By Mark Bland, Partner, Emma Higgs, Senior Associate, and Brittany Buchanan, Paralegal
On 19 January 2023 the Federal Government released a discussion paper for consultation, proposing legislation aimed at dissuading attempts by convicted offenders of child sexual abuse to hide their assets in superannuation to avoid paying compensation to their victims. Consultation closes on 16 February 2023 and the government has said it is committed to enacting the relevant legislation without delay.
The discussion paper sets out two proposals designed to facilitate the release of an offender’s superannuation for the purpose of satisfying unpaid compensation orders to victims and survivors of child sexual abuse. The first measure would allow victims and survivors to be awarded an amount from their offender’s additional contributions, while the second measure would provide victims and survivors with visibility of the offender’s (and their spouse’s) superannuation contributions.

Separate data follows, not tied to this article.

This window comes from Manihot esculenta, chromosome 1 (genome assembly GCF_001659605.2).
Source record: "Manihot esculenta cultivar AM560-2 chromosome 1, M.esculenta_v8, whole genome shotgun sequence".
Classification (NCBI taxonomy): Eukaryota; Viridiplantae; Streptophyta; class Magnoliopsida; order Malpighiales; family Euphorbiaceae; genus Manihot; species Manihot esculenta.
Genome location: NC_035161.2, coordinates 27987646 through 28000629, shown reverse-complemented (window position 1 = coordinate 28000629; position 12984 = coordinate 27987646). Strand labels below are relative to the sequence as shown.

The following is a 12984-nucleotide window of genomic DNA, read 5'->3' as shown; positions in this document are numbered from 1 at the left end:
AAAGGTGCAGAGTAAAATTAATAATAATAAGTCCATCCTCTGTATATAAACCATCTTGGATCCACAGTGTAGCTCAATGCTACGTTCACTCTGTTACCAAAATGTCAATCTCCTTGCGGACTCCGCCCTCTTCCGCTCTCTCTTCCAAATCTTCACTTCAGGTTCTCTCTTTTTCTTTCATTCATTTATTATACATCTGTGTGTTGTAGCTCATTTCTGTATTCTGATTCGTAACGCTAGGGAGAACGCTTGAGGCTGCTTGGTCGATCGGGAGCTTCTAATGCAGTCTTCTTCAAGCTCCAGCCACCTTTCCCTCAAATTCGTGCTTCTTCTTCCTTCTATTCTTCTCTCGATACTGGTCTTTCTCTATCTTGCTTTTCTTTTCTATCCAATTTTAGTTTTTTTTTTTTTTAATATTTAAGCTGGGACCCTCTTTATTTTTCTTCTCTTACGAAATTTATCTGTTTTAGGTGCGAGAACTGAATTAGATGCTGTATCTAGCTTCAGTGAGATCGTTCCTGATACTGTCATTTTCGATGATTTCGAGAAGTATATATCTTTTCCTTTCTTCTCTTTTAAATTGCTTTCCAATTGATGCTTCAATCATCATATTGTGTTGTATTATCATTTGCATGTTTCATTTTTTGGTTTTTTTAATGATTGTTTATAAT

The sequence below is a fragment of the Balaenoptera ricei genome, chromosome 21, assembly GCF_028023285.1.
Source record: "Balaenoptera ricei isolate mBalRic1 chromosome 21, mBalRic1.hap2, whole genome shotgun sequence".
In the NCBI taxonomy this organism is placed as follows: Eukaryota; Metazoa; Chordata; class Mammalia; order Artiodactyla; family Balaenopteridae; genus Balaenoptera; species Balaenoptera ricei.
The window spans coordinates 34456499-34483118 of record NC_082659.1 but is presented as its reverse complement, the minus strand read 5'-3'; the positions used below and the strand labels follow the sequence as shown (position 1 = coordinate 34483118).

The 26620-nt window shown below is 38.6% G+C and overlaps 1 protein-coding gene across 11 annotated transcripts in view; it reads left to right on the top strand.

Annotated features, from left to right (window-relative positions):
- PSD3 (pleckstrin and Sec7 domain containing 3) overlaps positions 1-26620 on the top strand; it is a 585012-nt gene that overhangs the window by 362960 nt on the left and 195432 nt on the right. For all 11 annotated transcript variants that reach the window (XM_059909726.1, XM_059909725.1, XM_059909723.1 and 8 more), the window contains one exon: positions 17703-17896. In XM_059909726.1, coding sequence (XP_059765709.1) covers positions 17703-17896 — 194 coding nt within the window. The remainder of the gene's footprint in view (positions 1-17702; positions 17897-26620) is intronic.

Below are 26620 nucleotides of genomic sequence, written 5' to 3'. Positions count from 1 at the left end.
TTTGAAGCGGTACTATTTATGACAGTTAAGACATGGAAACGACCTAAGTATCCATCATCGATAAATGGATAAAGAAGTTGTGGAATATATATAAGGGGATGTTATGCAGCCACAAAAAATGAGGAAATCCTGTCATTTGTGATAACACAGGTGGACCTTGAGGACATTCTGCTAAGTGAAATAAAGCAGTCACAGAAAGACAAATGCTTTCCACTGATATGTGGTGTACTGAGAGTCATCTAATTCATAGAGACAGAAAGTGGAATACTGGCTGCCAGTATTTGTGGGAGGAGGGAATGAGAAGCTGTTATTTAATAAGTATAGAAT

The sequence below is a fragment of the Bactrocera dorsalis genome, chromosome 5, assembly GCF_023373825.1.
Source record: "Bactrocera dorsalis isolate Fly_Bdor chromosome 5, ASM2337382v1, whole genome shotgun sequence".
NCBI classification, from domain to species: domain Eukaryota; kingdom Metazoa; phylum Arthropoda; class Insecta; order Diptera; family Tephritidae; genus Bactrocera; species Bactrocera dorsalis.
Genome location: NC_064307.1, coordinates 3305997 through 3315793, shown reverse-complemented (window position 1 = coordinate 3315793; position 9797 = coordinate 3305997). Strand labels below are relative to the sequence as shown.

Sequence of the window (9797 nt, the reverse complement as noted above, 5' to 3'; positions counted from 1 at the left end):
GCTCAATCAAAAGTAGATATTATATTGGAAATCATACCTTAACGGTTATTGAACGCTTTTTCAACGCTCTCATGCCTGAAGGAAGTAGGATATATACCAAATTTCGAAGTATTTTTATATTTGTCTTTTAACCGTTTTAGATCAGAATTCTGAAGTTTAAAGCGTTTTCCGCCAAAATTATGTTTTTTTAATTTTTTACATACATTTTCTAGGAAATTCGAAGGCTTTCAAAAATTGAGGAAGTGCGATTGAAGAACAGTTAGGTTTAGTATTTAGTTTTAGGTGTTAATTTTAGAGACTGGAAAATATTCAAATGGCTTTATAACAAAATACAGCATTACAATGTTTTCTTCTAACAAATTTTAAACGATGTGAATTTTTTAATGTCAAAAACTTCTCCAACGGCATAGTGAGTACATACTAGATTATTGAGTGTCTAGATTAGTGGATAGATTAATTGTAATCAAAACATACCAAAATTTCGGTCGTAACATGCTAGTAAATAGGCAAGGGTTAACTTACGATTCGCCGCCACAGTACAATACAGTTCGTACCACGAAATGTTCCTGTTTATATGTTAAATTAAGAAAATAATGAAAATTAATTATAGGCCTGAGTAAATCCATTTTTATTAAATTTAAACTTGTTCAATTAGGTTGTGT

Proposal one: Accessing superannuation for unpaid compensation orders
The aim of the government’s proposed legislative change is to disincentivise child sexual abuse offenders from making additional contributions to superannuation to shield those financial assets in the event of a compensation order being made against them. The proposal states that victims and survivors could apply to the court for an order requiring the release of monies from the offender’s or their spouse’s superannuation funds in order to pay the required compensation if the below criteria are met:
- a child sexual abuse victim has a compensation order awarded by a Commonwealth, state, or territory court relating to the offending conduct;
- the compensation order remains unpaid (or partly paid) for at least 12 months from the date of the award;
- the offender has received a criminal conviction or recognisance release order for the same conduct; and
- the offender has made “additional” contributions to their or their spouse’s superannuation fund, in the period leading up to their criminal conviction.